People with type 1 diabetes don’t produce insulin. You can think of it as not having a key. People with type 2 diabetes don’t respond to insulin as well as they should and later in the disease often don’t make enough insulin. You can think of it as having a broken key.
Loading the player...Understanding the Difference Between Type 1 and Type 2 Diabetes Dr. Jean-Francois Yale, MD, CSPQ, FRCPC, Endocrinologist, creates a story based description on the differences between Type 1 and Type 2 Diabetes.
Loading the player...What is the Prevalence of Diabetes? Dr Richard Bebb, MD, ABIM, FRCPC, discusses What is your Prevalence of Diabetes.
Loading the player...Diabetes Tests and Targets Lori Berard, RN, CDE, Registered Nurse, talks about what tests and targets are important for patients living with Diabetes.
Diabetes is becoming more prevalent for a number of reasons.First of all, there’s two types, two main types of diabetes. There’s type 1 diabetes, where individuals run out of insulin, and that tends to occur more in younger people. And then there’s type 2, which is the more common type. And that’s the type of diabetes that’s becoming more and more common, and it’s for a number of reasons.
First of all, to a certain degree it’s a disease of aging, the older you get the less insulin your body makes, and hence your blood sugars tend to drift up, but it’s also a disease of lifestyle.
We tend to be more sedentary earlier in life. In the old days you kicked the kids out of the house and sent them to the park and said don’t come back until dinner. Now they don’t go to the park, they sit in front of the TV, they play on their Gameboy and they are not physically active, and that sets the stage for weight change and an increase in blood sugars.
And we’re seeing type 2 diabetes which we didn’t used to in individuals under the age of 20 now, which was very very unusual 20, 30 years ago. So it’s a lifestyle issue, it’s an aging issue, and there is also a significant genetic component so if either of your parents had type 2 diabetes you are more likely to develop it. Type 1 and Type 2 Diabetes Diabetes Now Patient Communication System Presenter: Dr. Richard Bebb, Endocrinologist, Victoria, BC
Local Practitioners: Endocrinologist
Despite our advances in the treatment of diabetes, many patients still don’t achieve target. Although many are comfortable with the traditional medications that we use to treat diabetes, many also seek alternatives. And there are alternatives in complementary and alternative medication.
Generally speaking, complementary medication means taking a non-traditional, non-Western medication in addition to those, while alternative medication means taking it instead of that.
So what’s the data with diabetes? Well there have been studies looking at a number of non-traditional, complementary medications for diabetes. Unfortunately many of them are of short duration, and not sufficiently powered to make clear conclusions that they are of benefit.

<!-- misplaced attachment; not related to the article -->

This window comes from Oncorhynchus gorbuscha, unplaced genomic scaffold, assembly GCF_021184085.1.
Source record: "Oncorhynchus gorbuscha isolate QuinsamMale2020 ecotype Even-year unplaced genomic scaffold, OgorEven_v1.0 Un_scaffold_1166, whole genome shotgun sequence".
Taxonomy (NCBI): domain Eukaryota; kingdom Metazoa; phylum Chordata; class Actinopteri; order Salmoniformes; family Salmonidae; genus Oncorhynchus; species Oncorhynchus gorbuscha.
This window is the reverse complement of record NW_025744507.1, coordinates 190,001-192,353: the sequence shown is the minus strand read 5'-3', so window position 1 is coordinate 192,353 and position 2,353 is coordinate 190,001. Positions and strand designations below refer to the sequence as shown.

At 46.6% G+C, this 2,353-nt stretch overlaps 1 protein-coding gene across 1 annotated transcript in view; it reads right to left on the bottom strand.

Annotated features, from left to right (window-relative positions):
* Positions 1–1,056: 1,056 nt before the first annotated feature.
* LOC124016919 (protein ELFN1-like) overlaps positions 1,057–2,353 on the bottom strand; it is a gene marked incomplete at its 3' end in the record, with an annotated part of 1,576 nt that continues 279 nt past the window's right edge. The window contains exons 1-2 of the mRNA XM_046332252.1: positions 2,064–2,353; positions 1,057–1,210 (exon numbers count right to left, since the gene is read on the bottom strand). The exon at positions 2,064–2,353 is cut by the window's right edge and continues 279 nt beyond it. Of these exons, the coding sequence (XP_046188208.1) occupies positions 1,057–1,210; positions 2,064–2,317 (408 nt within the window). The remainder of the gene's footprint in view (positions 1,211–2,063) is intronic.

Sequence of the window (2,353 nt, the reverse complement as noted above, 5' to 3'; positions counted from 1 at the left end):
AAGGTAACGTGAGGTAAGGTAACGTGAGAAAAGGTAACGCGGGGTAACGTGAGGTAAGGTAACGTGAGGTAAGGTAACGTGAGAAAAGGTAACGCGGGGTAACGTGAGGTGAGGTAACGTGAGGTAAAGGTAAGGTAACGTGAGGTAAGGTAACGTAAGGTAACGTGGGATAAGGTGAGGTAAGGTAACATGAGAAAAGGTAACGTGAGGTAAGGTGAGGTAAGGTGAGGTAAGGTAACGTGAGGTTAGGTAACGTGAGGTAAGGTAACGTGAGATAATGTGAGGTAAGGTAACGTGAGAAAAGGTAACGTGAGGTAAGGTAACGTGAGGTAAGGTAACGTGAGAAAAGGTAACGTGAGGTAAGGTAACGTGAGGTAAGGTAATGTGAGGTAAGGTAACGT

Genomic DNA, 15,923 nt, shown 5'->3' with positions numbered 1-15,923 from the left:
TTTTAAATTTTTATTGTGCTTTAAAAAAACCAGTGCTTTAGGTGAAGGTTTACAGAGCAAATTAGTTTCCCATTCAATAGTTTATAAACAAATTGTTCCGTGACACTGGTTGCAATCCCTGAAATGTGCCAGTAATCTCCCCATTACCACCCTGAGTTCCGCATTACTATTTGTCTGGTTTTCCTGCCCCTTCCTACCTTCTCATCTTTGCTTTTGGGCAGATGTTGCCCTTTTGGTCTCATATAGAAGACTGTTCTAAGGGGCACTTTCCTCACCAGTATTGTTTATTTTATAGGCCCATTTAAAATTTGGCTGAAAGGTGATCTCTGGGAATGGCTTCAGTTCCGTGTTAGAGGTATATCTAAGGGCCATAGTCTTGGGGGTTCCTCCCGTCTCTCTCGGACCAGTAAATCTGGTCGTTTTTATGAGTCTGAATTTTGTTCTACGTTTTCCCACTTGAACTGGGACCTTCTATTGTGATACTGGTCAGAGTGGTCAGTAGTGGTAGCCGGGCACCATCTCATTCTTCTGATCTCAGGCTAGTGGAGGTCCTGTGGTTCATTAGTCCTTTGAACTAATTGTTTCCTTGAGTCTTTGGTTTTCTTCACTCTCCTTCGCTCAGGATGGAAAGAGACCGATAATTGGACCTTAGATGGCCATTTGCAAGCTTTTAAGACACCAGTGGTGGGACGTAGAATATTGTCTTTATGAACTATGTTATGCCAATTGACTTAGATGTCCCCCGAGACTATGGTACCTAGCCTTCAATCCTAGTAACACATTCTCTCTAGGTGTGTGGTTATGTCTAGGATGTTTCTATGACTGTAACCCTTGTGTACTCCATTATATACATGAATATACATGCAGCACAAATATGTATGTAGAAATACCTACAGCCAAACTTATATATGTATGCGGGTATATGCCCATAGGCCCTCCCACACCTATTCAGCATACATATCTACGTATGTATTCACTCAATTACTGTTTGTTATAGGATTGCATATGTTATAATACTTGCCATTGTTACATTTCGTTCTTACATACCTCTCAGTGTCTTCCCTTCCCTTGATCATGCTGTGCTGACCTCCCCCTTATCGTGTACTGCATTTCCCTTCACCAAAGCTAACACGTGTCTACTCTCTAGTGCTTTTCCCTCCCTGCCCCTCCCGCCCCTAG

There are a number of health products that have been studied, particularly some at least for three months, and have been showing promise with at least a reduction in the A1-C of about five percent. And there’s a list of those available in the chapter on complementary and alternative medicine in the Canadian Diabetes Association Clinical Practice Guidelines.
I would like to stress that there are some that are more popular and commonly used for diabetes, such as chromium and vitamin D, and these have actually been studied in a little more detail, and unfortunately they have not been shown to be of benefit in the treatment of diabetes.
There are a number of other complementary and alternative therapies such as yoga, acupuncture and hands-on treatment such as chiropractic, massage etc. Unfortunately, many of these just don’t have studies specific to diabetes to be able to make comments whether they are of benefit or not. Some, such as acupuncture, have shown some promise in some of the complications of diabetes, such as gastroparesis or neuropathy, but again they’re very limited.
So we recommend that there are some natural health products that are showing promise for the treatment of diabetes and they should be explored further. There are some that have clearly been shown to be not of benefit, and the most important thing is that patients should be telling their healthcare providers if they are taking any of these natural healthcare products, because not only can some of them have side effects, but some of them may actually contain non-declared medicinal products.
The important thing is that many people think that because they’re natural health products, they’re natural, and they don’t have any side effects. And that’s not the case, many of them can have significant side effects or interactions with their other medications. So it is very important that people with diabetes let their healthcare provider know if they are taking any of these products.
For more information about complementary and alternative medicine for diabetes, speak to your physician, diabetes nurse educator or endocrinologist. Type 1 and Type 2 Diabetes Diabetes Now Patient Communication System Presenter: Dr. Loren Grossman, Endocrinologist, Toronto, ON